There’s definitely deliberate intent to make the reader wonder if Veronica has been sexually abused. Tony repeatedly suggests that Veronica is “damaged”; there’s also a line from Tony’s mother-in-law that “I reckon we are all abused.”…followed by Tony questioning himself “Am I suggesting that Veronica was the victim of what they nowadays call “innapropriate behavior”: beery leering from her father at bathtime or bedtime, something more than a sibbling cuddle with her brother?” But keep in mind – all these speculations are from Tony – Tony who is unreliable, who doesn’t get it. So, I think the reason the incest vibe gets picked up is those comments, which are happening early in the book so could easily be read as foreshadowing early on; and also between Tony’s wishing Veronica would sneak to his room for a hot cuddle and his erection, and the kitchen scene with the eggs, sizzle and steam and the very friendly, spunky mom – there is a sexual charge in the air . Sex charge + something not right with the family + the main character is openly speculating on it = automatic incest vibe. What’s interesting to me is Tony senses “a complicity between Veronica” and her father and also with Jack, but not between Veronica and her mom. I think this is actually a clue that the dysfunction stems from mom’s behavior, not the others. That’s what you often see in dysfunctional homes – that the “victims” all sort of cover and work together to try to make the abnormal seem normal. What if Sara has done this sort of thing before? Hit on her son’s friends perhaps? Would the others be “complicit” and be on edge? Could this be why Jack (who pretends serious things aren’t serious) asks “And what does The Mother think of that?” when Veronica grabs Tony’s hand and announces she is taking Tony to his room? The Mother just smiles. Whether or not there is other incest/dysfunction, I DO think something sexual happens between Sara and Tony. Clues? The egg, the sperm down the length of the old house, “I like your mum”, the rival comment, the odd wave/gesture followed immediately by “I rather wished I’d talked to her more, at one point Sara “just smiled at me, as if we had a secret”, that Sara sends Tony a letter, that Tony refers to Sara as “carefree” and “dashing”. Also later in the story – Tony admits to completely omitting Veronica from “his history” when talking with Margaret. Perhaps he would omit others from his history if inconvenient?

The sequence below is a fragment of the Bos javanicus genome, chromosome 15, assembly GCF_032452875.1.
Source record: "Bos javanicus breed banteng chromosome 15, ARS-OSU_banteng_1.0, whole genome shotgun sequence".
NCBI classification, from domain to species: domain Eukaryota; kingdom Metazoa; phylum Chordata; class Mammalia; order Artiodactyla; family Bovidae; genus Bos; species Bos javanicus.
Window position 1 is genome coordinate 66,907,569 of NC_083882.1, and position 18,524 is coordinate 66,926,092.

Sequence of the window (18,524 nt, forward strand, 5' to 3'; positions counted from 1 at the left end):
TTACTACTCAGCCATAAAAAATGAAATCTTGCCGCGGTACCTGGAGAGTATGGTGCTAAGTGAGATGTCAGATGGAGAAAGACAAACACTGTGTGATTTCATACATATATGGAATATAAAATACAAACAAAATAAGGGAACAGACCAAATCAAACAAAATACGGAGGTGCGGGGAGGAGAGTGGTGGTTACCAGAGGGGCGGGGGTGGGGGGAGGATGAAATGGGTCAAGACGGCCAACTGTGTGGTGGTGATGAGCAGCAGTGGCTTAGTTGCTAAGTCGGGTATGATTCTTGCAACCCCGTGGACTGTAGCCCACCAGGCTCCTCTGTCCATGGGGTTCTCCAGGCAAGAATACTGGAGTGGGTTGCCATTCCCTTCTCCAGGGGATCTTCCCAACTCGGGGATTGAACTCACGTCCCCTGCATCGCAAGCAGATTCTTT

Reply
          1. Andrew Blackman - Site Author 29 October 2012 at 8:05 pm

            Hi Martine
            Thanks – I had forgotten all those references, so it’s great to have you put it all together. Certainly makes sense. I think you’re right that Tony would omit anything inconvenient from his history, so we can’t take his account of the weekend at face value. Thanks for commenting!

            Reply
            1. Evan 14 May 2013 at 9:15 pm

              What I’m starting to think here is that the references you’re pointing out here are all PROJECTIONS. The biggest gap in this story is his real childhood — his family (despite his erroneous assertion that “school is where it all began” 5)).

              My take? The “damage” is his own — something that occurred well before page 1 of the novel. Something in his own home that he never talks about in the text. The “beery leering” and “cuddling” aren’t off-the-cuff examples he’s seen in the news. Rather, they are the repressed memories of where it REALLY “all began” resurfacing, somewhere in the family he never discusses.

              (This narrative gap really does seem quite odd if you re-read the first few pages.)

              Let’s take that further with the Oedipal overtones. Tony tries to outdo Adrian, a superior man who gets “Firsts” and steals his girlfriend. A number of other comments have noted Tony’s clear sexual desire for the older woman, Mrs. Ford. “Coupled” with references to Hamlet (“shreds and patches,” 115), I wonder to what extent we can come to these — I acknowledge extreme — conclusions:

              1. The child is either Tony’s or he resents Tony even further for beating him to it (is he Hamlet, Oedipally desiring Gertrude, or is he Claudius?).